29461 Views 8 Replies Latest reply: Jan 3, 2007 6:52 PM by QuickTimeKirk
Most ISP's place file size limits on email attachments and they are different for your recipients, too.
QuickTime Pro ($30) is a tool that can "export" (re-compress) your file and dramatically reduce the file size by adjusting the things that make a file so large to begin with.
Just changing from 640X480 (probably your current size) to 320X240 (the size used in most Web pages) would reduce it by nearly 4 times.
Changing the video codec and data rate could make it smaller still.
Iphoto 6 takes your image files and turns them into "video". This and your music make the file so large.
QuickTime Pro is also an authoring tool and it could make your slide show. I use QuickTime Pro to make all of my Web based files. Only a few are over 4 MB's in file size.
Some of my links that showcase these QuickTime Pro authored movies:
Having a Web server is another great way to share large files. You need only send the "link" in the email.
If QuickTime Pro "re-compresses" a slideshow, then that probably is what will solve the problem. If, in fact, most of your web-based files are close to 4 MB., then I could feasibly come up with a slideshow that could be handled through email. The alternative, of course, is a .Mac membership. Does it sound as if I am on the right track here?
I did visit your site and watched the "redneck" file, which is excellent. Surely that is more than 4MB. though?
Thanx for your reply. I really apreciate your help.
You're correct. It's not 4 MB's as I stated.
It's 3.73 MB's.
Copy (don't click) the URL above.
Open QuickTime Player and then "Open URL" from the File menu.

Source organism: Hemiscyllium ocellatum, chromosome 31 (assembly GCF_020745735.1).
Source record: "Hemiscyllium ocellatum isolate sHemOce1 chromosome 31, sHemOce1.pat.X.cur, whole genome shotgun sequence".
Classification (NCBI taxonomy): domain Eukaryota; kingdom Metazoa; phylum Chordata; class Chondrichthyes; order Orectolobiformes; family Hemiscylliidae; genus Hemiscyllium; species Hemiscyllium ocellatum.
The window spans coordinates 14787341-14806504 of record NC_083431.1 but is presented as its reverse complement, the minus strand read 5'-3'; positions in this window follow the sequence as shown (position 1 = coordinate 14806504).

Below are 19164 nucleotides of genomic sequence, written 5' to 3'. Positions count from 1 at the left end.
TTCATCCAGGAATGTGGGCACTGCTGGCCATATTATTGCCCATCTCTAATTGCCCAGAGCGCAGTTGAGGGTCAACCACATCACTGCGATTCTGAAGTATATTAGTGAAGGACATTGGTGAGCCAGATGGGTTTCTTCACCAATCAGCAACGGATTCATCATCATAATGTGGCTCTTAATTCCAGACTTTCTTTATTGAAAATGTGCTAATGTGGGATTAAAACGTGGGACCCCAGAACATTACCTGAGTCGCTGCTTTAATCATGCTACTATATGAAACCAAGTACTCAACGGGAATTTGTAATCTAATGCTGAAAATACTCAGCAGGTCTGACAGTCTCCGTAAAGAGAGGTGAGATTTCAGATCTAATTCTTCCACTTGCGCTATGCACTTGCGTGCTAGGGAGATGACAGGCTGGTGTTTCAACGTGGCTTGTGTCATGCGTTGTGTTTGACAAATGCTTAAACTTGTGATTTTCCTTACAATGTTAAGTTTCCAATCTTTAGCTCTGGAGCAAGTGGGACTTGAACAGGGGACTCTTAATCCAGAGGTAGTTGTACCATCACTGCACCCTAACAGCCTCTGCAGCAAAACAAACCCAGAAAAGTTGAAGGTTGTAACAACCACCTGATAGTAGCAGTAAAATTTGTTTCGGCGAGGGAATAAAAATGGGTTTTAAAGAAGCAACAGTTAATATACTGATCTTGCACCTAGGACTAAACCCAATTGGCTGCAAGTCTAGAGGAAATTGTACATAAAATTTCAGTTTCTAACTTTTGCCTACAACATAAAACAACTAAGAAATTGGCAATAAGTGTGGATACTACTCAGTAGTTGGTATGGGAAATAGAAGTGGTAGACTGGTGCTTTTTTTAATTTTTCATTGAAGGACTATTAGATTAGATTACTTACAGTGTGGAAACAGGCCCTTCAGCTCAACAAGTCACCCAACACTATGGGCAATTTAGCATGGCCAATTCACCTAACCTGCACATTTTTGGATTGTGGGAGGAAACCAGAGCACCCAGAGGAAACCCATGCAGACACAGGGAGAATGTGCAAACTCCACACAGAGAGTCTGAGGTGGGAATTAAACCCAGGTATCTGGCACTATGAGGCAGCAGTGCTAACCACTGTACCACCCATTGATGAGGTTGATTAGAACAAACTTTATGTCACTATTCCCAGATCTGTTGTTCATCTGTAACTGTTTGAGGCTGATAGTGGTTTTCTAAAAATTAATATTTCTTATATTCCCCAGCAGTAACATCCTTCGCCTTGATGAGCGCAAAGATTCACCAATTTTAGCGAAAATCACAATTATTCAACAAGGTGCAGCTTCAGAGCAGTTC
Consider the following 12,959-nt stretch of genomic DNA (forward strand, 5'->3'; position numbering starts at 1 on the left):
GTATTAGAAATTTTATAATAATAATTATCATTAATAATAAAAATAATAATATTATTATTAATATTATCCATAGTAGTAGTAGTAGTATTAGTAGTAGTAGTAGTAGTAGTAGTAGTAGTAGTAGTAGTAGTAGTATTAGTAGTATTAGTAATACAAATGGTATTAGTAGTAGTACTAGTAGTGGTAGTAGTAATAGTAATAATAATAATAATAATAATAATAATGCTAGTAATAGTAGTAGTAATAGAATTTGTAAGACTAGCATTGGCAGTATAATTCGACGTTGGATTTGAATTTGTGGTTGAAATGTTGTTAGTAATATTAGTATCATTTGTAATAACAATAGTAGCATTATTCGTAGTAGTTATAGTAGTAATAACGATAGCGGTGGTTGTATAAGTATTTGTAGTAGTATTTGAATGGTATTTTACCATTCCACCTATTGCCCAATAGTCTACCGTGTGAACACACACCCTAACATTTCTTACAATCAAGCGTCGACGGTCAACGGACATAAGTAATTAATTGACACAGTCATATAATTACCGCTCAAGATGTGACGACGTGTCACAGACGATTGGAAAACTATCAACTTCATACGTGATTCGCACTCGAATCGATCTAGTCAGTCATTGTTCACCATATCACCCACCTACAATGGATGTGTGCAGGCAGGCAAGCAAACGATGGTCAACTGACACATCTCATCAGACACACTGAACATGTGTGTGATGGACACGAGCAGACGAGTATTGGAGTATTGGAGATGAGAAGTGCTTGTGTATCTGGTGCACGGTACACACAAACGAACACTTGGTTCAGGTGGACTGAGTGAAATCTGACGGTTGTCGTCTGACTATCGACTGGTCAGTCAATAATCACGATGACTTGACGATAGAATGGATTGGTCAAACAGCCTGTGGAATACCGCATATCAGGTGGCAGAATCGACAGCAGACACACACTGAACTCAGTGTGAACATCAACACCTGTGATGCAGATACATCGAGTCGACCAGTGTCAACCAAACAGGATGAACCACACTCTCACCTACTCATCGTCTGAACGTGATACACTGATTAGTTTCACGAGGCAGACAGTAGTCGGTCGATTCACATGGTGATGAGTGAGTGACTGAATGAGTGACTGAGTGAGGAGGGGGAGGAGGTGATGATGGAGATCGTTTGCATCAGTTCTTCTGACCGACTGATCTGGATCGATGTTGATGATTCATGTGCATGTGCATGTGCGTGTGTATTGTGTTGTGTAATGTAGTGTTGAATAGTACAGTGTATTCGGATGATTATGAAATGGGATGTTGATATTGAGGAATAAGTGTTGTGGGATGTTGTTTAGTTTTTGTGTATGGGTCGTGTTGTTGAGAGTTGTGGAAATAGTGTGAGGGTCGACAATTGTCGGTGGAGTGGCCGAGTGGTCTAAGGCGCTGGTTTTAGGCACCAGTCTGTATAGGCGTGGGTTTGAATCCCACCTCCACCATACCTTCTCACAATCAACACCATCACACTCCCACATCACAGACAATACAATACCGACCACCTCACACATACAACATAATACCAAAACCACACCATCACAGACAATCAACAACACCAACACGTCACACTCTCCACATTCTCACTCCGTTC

Paste and click OK to download and view.
All of the transitions are based on QuickTime and are not rendered as "video" which keeps the file size down. The audio is about one third of the total file size.
Pretty cool trick, isn't it?
Still images acting like "video" without the file size bloat of video codecs!
Most of these effects and transitions have been around since QT 3 and a few examples are still found in the export dialogs of QuickTime to QuickTime Movie.
It seems Apple and QuickTime designers and engineers live on different sides of the planet (QuickTime, Claris (now FileMaker) and some others where located in upstate New York). I don't know where they live now and maybe they are not talking to each other.
QuickTime develops QTVR (version 3) and Apple creates software to enable users to make their own. And then it seems to stop and no updates to those tools.
QuickTime version 5 introduces "skin track" movies. But Apple (minus some out of date tutorials) seems to have left development to third party vendors.
I make QuickTime files that challenge the viewer "How did he do that?".
So. To answer your question, here are the steps I used:
Size, edit and adjust your images prior to opening them in QuickTime.
Open the image (new Player window), select all (Command-A) and Copy.
Open any audio file and extract just ten seconds of audio (the time is your own choosing) into a new QT file.
Select all and choose "Add to Selection & Scale" (version 7).
Now your single image has "time" (but it is still file sized as a single image).
Movie Properties window allows you to highlight (single click on the video track) and then "Extract".
New ten second "video" of your still image file is made. Save As, name and "self-contianed".
Repeat for all of the other images you wish to turn into "video". Time can vary but I've found some of the special transitions require at least 10 seconds.
So now you have a folder of a bunch of ten second "still image" videos. Each QT .mov file is measured in KB's (because you sized and edited prior to import).
Last "trick". I promise.
It involves very old QuickTime software that was never released for general use. And it (then) only worked in OS 9. A "newer" (PPC version) can be found here:
and it works on OS X.
Open movie A (use the "Test" menu) and navigate to your folder of new "videos". Pick one and click OK.
Same dialog will now open again. Pick movie B and here is where the transitions, compositors and wipes can be used.
Use Save As on these new "movies" and join them together using copy/paste.
Add them "scaled" to your audio track (extending or reducing) the effect used.
Lots of fun. Very tiny files that you can re-purpose with special html page code to do lots of "tricks".
QuickTime 7 and Tiger have introduced Quartz Composer effects that make my old stuff shame in comparison.
Glad you asked. I have only sold 4 copies of my PDF in the last 6 weeks.